by Katie Bohn, Pennsylvania State University Beech trees affected by beech leaf disease produce leaves with a distinctive banded pattern, according to Penn State researchers. Credit: Mihail Kantor
In the woods of the northeastern U.S., a strange disease is creeping through the canopies. Spreading quickly, it causes leaves and branches to wither and, in many cases, the tree to eventually die.
The arboreal ailment—beech leaf disease—currently has no known treatment or cure, putting large swaths of trees or even entire forests in jeopardy. But researchers in Penn State’s College of Agricultural Sciences are on the case, spearheading ongoing efforts to learn more about the disease and how to combat it.
“This is a big problem for our forests, as well as the trees in our own backyards,” said Cristina Rosa, associate professor of plant virology. “Many species of wildlife depend on beech trees for food and shelter, in addition to the Pennsylvania citizens who value the forests for recreation. It’s vital that we learn more about this disease and how, eventually, to overcome it.”
While beech leaf disease first was observed in Ohio in 2012, it is now particularly widespread in Pennsylvania, with all 67 counties currently affected, said Mihail Kantor, assistant research professor of nematology. Early symptoms of the disease include a dark green banding pattern between the veins of leaves before more severe symptoms spread to the rest of the tree.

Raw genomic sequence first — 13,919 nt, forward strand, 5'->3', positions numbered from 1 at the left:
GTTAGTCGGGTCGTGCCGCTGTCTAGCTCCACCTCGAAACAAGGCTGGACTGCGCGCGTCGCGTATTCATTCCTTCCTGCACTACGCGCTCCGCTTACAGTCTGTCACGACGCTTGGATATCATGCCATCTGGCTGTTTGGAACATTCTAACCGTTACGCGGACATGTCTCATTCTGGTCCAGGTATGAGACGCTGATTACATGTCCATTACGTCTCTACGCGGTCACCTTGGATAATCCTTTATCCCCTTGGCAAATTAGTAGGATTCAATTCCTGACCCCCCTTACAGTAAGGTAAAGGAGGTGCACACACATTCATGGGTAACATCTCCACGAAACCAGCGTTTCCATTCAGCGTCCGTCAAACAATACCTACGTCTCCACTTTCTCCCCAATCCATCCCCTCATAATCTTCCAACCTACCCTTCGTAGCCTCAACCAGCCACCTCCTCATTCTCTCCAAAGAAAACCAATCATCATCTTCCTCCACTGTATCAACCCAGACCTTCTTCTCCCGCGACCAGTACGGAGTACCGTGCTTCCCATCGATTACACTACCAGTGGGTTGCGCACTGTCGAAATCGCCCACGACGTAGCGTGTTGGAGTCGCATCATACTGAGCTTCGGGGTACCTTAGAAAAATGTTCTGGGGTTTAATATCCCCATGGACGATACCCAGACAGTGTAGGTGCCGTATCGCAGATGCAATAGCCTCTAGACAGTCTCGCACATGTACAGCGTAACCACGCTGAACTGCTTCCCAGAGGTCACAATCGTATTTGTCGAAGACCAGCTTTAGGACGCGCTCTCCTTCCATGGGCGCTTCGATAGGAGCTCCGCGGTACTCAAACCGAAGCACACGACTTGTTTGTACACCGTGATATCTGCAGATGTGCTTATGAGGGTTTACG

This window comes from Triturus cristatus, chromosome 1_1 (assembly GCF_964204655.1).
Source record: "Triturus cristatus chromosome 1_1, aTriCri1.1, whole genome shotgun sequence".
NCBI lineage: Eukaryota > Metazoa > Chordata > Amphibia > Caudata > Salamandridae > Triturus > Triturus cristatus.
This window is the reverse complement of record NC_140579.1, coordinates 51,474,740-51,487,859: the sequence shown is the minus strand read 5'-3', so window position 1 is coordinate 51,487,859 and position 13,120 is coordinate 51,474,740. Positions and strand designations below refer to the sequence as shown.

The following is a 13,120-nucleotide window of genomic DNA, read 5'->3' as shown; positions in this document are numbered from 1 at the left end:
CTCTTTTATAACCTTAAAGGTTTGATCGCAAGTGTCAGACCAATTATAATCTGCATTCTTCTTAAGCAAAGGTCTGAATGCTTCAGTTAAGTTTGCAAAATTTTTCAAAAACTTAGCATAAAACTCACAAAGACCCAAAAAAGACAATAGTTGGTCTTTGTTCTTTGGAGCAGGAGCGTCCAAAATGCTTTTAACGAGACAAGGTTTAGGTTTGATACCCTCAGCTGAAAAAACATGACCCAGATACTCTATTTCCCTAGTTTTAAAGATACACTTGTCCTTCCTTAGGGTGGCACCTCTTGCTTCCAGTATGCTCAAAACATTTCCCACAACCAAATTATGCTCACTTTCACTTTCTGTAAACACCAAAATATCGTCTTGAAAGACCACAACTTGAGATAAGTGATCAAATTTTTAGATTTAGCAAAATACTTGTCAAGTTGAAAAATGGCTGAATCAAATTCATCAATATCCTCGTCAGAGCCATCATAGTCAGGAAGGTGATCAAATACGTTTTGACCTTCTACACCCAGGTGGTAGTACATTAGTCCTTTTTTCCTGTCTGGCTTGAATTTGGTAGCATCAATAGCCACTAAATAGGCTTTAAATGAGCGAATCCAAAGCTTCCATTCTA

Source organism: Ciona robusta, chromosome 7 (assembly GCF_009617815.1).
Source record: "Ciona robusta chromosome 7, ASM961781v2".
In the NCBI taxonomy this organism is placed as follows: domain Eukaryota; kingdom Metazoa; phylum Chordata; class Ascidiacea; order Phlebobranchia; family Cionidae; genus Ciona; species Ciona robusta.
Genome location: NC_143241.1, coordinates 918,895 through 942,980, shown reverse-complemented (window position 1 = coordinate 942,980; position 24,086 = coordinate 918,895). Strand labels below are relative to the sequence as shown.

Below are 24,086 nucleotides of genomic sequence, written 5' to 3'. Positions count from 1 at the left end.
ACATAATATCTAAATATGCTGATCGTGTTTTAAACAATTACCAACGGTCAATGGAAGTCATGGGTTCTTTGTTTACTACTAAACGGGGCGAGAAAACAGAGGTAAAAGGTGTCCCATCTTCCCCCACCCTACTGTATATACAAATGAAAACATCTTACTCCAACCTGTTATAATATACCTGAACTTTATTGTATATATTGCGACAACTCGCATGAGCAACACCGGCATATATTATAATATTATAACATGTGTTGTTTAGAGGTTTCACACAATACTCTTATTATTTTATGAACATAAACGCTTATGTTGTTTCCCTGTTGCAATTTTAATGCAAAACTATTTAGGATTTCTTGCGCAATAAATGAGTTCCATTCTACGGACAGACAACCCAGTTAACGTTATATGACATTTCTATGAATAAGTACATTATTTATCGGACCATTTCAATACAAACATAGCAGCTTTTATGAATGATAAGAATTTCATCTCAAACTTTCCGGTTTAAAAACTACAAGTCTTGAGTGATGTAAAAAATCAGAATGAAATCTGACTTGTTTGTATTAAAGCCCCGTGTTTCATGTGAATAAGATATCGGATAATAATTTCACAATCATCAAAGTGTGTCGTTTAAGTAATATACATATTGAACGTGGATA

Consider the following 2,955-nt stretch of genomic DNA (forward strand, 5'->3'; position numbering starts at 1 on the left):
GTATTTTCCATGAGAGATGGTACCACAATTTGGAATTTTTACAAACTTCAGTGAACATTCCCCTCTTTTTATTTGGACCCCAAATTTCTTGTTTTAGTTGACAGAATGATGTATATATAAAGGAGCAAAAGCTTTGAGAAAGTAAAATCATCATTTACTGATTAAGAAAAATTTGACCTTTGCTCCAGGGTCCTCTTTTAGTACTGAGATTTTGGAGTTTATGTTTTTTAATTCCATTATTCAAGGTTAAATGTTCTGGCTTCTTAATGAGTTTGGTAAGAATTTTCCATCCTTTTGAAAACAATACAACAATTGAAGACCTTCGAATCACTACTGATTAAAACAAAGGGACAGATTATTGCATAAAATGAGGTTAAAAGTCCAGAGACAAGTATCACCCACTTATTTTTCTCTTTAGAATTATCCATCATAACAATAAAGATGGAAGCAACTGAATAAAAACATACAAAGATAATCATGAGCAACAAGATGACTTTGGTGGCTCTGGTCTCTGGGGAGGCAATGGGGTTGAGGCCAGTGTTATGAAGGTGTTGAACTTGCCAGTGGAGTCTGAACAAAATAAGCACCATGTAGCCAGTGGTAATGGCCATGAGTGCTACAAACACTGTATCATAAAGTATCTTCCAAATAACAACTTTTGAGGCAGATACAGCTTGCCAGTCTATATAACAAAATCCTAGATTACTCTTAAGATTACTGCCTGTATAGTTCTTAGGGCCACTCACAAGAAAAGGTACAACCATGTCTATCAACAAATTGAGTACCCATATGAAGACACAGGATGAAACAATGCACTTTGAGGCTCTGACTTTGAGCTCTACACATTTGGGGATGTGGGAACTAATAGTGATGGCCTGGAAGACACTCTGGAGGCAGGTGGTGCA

While the exact cause and mechanism of the disease is under investigation, Kantor said researchers now know that infection with beech leaf disease is associated with a particular species of nematode—tiny worms that feed on plant cells, bacteria, fungi and other microscopic creatures.
This nematode species, Litylenchus crenatae mccannii, was previously found to be associated with trees suffering from the disease.
“Based on data from a research collaboration with scientists from the U.S. Department of Agriculture’s Agricultural Research Service, we know the nematodes enter the buds and feed on the leaves while they’re still developing within the bud, which can cause morphological changes in the leaf,” Kantor said. “And then, when the buds open, the nematodes can spread among the leaves. But we’re not sure if the nematodes are the only ones causing the disease, or if, for example, they somehow facilitate other pathogens to enter the plant cells and cause the infections.”